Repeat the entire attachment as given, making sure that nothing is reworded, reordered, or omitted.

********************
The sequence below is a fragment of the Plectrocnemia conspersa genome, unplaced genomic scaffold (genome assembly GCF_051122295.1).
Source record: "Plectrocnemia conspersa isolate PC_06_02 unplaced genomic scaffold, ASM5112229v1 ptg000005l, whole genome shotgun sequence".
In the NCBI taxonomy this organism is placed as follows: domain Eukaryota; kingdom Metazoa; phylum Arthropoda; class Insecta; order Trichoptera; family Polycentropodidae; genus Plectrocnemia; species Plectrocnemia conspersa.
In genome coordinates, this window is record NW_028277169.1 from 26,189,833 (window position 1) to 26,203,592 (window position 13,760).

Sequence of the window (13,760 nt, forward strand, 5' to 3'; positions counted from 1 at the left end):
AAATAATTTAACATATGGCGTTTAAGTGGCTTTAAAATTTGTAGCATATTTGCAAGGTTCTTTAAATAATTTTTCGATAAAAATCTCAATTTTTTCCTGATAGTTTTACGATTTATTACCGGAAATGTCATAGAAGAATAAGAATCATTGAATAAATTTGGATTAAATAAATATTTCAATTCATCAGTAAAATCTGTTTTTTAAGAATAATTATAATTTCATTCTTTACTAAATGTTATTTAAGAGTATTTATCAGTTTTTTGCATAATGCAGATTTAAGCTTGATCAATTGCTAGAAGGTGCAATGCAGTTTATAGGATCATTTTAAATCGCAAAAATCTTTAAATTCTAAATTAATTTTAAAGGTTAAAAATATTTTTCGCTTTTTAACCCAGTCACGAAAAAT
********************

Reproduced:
The sequence below is a fragment of the Plectrocnemia conspersa genome, unplaced genomic scaffold (genome assembly GCF_051122295.1).
Source record: "Plectrocnemia conspersa isolate PC_06_02 unplaced genomic scaffold, ASM5112229v1 ptg000005l, whole genome shotgun sequence".
In the NCBI taxonomy this organism is placed as follows: domain Eukaryota; kingdom Metazoa; phylum Arthropoda; class Insecta; order Trichoptera; family Polycentropodidae; genus Plectrocnemia; species Plectrocnemia conspersa.
In genome coordinates, this window is record NW_028277169.1 from 26,189,833 (window position 1) to 26,203,592 (window position 13,760).

Sequence of the window (13,760 nt, forward strand, 5' to 3'; positions counted from 1 at the left end):
AAATAATTTAACATATGGCGTTTAAGTGGCTTTAAAATTTGTAGCATATTTGCAAGGTTCTTTAAATAATTTTTCGATAAAAATCTCAATTTTTTCCTGATAGTTTTACGATTTATTACCGGAAATGTCATAGAAGAATAAGAATCATTGAATAAATTTGGATTAAATAAATATTTCAATTCATCAGTAAAATCTGTTTTTTAAGAATAATTATAATTTCATTCTTTACTAAATGTTATTTAAGAGTATTTATCAGTTTTTTGCATAATGCAGATTTAAGCTTGATCAATTGCTAGAAGGTGCAATGCAGTTTATAGGATCATTTTAAATCGCAAAAATCTTTAAATTCTAAATTAATTTTAAAGGTTAAAAATATTTTTCGCTTTTTAACCCAGTCACGAAAAAT